Loading presentation...

Present Remotely

Send the link below via email or IM

Copy

Present to your audience

Start remote presentation

  • Invited audience members will follow you as you navigate and present
  • People invited to a presentation do not need a Prezi account
  • This link expires 10 minutes after you close the presentation
  • A maximum of 30 users can follow your presentation
  • Learn more about this feature in our knowledge base article

Do you really want to delete this prezi?

Neither you, nor the coeditors you shared it with will be able to recover it again.

DeleteCancel

Make your likes visible on Facebook?

Connect your Facebook account to Prezi and let your likes appear on your timeline.
You can change this under Settings & Account at any time.

No, thanks

Ray Bradbury

No description
by

Sarah Giron

on 10 April 2014

Comments (0)

Please log in to add your comment.

Report abuse

Transcript of Ray Bradbury

When Ray was in his early teens and living in Los Angeles, he developed this strong obsession with Hollywood. Luckily for him, he lived blocks away from the Uptown Theatre and the Flagship theatre for MGM and FOX. He would spend most of his time roller-skating all over town in order to acquire autographs and see glamorous stars. This way he encountered many different celebrities like Norma Shearer, Ronald Colman, Laurel and Hardy, Cary Grant, Mae West and more.
"There is more than one way to burn a book. And the world is full of people running about with lit matches"

-Ray Bradbury
Born in August 22, 1920 and died in June 5, 2012 at the age of 91. He was an American writer born and raced in Waukegan, Illinois until he turned 14 and his family moved to Los Angeles, California. Bradbury began to write when he was 11 years old and in his stories, Waukegan in often referred to as "Green Town" which is a symbol associated with comfort and home.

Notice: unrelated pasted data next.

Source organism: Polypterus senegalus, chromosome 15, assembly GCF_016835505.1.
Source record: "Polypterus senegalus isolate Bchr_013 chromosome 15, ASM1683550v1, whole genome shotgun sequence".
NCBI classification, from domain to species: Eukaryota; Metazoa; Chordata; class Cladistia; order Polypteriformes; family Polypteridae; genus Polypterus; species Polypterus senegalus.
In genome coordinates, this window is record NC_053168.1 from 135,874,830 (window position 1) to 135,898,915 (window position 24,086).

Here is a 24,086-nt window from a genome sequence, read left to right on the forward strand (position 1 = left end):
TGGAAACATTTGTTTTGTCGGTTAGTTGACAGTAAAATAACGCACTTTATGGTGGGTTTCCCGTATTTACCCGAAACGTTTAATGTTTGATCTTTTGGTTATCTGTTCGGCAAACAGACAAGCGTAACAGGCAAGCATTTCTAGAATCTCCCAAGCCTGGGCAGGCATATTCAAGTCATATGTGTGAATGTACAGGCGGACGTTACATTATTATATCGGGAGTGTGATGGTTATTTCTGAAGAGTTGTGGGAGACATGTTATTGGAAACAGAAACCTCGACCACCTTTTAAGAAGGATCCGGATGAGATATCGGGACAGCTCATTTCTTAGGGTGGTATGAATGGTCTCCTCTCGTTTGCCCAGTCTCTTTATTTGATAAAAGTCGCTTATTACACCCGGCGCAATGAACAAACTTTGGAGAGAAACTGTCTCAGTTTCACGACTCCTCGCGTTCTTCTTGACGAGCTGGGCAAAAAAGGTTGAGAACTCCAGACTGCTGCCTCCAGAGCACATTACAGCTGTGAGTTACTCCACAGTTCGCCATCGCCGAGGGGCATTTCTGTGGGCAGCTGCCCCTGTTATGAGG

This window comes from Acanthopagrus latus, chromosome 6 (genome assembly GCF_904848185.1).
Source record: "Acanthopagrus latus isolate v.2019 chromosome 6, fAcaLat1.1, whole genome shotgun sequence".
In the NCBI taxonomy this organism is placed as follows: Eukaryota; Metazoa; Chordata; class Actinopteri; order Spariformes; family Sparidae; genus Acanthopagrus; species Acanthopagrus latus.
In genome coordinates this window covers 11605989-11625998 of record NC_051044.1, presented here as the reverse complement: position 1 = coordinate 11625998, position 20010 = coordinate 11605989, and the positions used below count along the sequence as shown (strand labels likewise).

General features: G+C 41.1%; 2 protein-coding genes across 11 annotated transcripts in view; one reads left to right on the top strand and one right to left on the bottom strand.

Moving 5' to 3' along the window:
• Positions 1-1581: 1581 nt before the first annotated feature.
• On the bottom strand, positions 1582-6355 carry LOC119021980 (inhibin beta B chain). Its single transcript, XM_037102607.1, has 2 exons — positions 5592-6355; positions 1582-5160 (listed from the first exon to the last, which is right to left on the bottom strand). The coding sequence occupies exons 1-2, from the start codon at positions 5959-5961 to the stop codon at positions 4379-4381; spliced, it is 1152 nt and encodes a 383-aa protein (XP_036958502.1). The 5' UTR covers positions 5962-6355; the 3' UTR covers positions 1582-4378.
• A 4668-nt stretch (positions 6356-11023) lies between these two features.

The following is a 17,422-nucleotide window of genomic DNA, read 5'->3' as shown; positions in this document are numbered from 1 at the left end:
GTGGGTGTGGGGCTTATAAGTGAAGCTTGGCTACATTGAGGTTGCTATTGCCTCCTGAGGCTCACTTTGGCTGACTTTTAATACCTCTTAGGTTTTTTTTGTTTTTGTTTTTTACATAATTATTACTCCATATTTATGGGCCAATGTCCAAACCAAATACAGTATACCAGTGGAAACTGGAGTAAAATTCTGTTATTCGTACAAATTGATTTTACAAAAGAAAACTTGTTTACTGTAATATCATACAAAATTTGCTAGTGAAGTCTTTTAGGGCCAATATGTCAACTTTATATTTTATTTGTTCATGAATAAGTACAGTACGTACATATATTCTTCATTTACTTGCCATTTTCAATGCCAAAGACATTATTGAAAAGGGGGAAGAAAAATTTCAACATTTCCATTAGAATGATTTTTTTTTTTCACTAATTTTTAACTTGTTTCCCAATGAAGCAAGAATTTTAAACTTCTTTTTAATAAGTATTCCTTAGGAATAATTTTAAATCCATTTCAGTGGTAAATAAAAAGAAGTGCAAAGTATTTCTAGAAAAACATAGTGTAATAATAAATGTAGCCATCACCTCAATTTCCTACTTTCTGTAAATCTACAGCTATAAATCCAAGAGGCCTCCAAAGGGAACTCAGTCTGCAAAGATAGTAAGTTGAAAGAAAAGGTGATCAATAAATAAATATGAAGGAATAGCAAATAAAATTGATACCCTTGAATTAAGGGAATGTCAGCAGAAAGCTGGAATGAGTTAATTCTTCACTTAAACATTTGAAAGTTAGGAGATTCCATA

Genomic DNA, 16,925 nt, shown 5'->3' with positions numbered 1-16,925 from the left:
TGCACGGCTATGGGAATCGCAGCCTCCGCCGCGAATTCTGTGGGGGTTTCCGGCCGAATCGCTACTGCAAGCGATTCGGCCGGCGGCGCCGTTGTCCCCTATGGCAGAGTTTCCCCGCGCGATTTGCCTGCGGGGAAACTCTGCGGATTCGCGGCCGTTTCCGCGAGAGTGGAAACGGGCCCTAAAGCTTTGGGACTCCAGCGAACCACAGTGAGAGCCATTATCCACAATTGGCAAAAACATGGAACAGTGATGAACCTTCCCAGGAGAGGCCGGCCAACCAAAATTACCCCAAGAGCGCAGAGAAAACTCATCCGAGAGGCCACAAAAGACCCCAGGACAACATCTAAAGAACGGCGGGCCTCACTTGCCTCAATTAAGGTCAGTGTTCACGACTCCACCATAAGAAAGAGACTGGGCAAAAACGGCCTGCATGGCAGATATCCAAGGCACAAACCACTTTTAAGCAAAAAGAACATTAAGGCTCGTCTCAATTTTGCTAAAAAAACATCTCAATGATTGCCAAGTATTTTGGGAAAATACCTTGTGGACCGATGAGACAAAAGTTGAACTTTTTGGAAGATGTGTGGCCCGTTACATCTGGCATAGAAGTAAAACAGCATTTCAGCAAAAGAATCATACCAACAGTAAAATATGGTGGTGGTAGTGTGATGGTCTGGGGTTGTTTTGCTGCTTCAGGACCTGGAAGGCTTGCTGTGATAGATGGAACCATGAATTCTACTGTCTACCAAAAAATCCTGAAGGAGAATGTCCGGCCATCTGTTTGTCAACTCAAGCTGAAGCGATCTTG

About Him
Awards and Honors
Ray Bradbury is said to be one of the most celebrated and influential authors of the 20th century. He has won plenty of awards including the 2000 National Book Foundation Medal for Distinguished Contribution to American Letters, the 2004 National Medal of Arts, and the 2007 Pulitzer Prize Special Citation. In 1990 the Ray Bradbury Park was made in Waukegan, Illinois and in 1992 an asteroid was named "9766 Bradbury" in his honor.
lala
Bradbury has written more than 500 published works- hundreds of short stories, almost fifty books, as well as several poems, essays, operas, plays, teleplays, and screenplays. His groundbreaking works include Fahrenheit 451, The Martian Chronicles, The Illustrated Man, Dandelion Wine, and Something Wicked This Way Comes.
Fun Fact!
Author of: Fahrenheit451
Ray Bradbury
Influences
One of his earliest influences was Edgar Allan Poe. Bradbury once mentioned that he tried to mimic Poe's style of writing until he was 18 years old. His big science fiction influences include H. G. Wells and Jules Verne. In 1932, 12-year old Ray attended a carnival that greatly affected his life. The carnival entertainer, Mr. Electrico, touched him on the nose with an electrified sword, making his hair stand on end, and commanded, "Live forever!" Bradbury later said, "I felt that something strange and wonderful had happened to me because of my encounter with Mr. Electrico. He gave me a future. I began to write, full-time. I have written every single day of my life since that day 69 years ago."
http://www.raybradbury.com/images/video/wanted_write_novel_10.html
Here is a clip of him talking about short stories:
One of the things I really admire about Ray Bradbury are his views on education. He graduated from high school and because his parents could not afford to pay for collage, he spend the next 10 years going to the library 4 nights a week. In a lecture he gave to the University of California in 2001 he said, "Live in the library for Christ’s sake! Don't live on your god damn computers and the Internet and all that crap, go to the library!”
To conclude, Ray Bradbury was a passionate, talented and happy writer who simply loved his career. I am excited to read his novel and I will leave you with a short clip of him talking about Fahrenheit 451.
http://www.raybradbury.com/images/video/wilshire_blvd.html
Thanks for Watching!
Full transcript